Ed Byrne comes to the Churchill Theatre

PUBLISHED: 15:39 21 February 2018 | UPDATED: 17:09 21 February 2018

Ed Byrne will be in Bromley on Arpil 10. Picture: Roslyn Gaunt.

Ed Byrne will be in Bromley on Arpil 10. Picture: Roslyn Gaunt.


Acclaimed stand up Ed Byrne will soon be arriving at the Churchill Theatre as part of his biggest tour to date.

Ed Byrne. Picture: Roslyn Gaunt Ed Byrne. Picture: Roslyn Gaunt

Continuing the second leg of his sell-out Edinburgh Fringe show Spoiler Alert, Ed reveals the show was almost given a different name.

He said: “I originally intended to call the show I’ll Millennial You in a Minute, but my promoter considered the title ‘off-puttingly baffling’.

Ed explores the thin line between righteous complaining and brat-like whining and asks, ‘are we right to be fed up, or are we spoiled?’

As he prepares to launch himself upon the nation with the show, the Irish comic is firmly of a belief that the current breed of parents spoil their kids rotten whether it’s to do with the ever-increasing size of garden trampolines, or his own kids’ demand for elderflower cordial.

“My dad wasn’t a bad dad, he was just a 1970s dad.

“I could never see my children ever again from this moment on, and I’ve already done more parenting then he did in my entire life.

“But, of course, I made a conscious decision that I was going to be an awesome dad.”

In the show, Ed compares and contrasts the old-school child-rearing days with 21st century methods and suggests that there are different ways to learn how to be a mum or dad: “I grew up in what I would call an aspirational household in that my parents bettered themselves over the course of my childhood.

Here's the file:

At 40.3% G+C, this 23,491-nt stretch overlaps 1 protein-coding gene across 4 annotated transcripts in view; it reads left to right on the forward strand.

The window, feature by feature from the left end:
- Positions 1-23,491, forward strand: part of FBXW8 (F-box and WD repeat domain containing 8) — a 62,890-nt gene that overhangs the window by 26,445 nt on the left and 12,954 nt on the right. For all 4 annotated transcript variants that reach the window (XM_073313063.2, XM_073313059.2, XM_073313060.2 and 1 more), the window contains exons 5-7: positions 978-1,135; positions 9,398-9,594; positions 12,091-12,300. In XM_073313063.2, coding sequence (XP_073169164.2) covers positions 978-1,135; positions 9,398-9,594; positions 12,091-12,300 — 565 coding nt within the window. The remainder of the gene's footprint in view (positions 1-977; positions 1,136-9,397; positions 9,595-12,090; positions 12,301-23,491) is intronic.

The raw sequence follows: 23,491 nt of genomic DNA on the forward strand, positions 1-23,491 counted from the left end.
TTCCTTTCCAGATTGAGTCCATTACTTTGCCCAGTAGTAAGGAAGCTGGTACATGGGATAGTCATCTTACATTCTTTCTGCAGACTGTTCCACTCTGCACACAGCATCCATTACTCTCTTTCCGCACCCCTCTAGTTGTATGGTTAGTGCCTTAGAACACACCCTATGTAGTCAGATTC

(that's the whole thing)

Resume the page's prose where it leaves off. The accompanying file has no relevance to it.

“My mother was a radiographer and ended up a lecturer in radiography, while my dad was a sheet metal worker and went up to a supervisory role.

“I’d still say that you are expected to do a lot more parenting than our parents did and that’s a weird thing because you tend to think that your parents are where you learned parenting from.

“But you don’t, really, it’s more that you look around you to see what’s going on with other parents.”

As well as stories about his two young sons, Ed weaves in routines about running out of petrol in the most awkward place imaginable, helping rescue an injured man in the Cairngorms, and the nation-dividing campaign and result of the EU referendum.

His way of tackling Brexit is to draw an analogy with the time his son was determined to touch an electric fence with his dad trying to warn him of the dangers.

“I was telling the story of the electric fence for a while, and then suddenly it struck me that it was Brexit in microcosm.

“I don’t want to alienate half of the population or maybe a third of my audience, but it works as an analogy whichever side you’re on.

“The government told you not to do this and that it would be a terrible idea, but you said ‘no, we want to do it anyway’.

“So now we’re doing it and it’s proving a terrible idea.

“I do think it’s a fair analogy, but no doubt for some it will come across as me being a typical liberal elite Remoaner.”

Spoiler Alert also continues a theme that he’s tackled in previous shows, that of his gradual shift from being a working-class Dubliner to a fully paid-up rural-residing member of the middle classes.

Where once he would do routines slating 4x4 owners, he is now the proud(ish) owner of such a vehicle.

And in the poster for his tour, he brandishes other signifiers of social mobility: a bowtie and chainsaw. “It’s one of two I own: that one is the smaller of the two,” Ed remarks of his chainsaw rather than his neckwear. “I use it for firewood, both for my wood burning stove and also for the barbecue. The first time I used one I was fine, though I think it worried my parents that I had bought a chainsaw.”

Ed will be at the Churchill on Tuesday, April 10.

Tickets cost £28, to book visit


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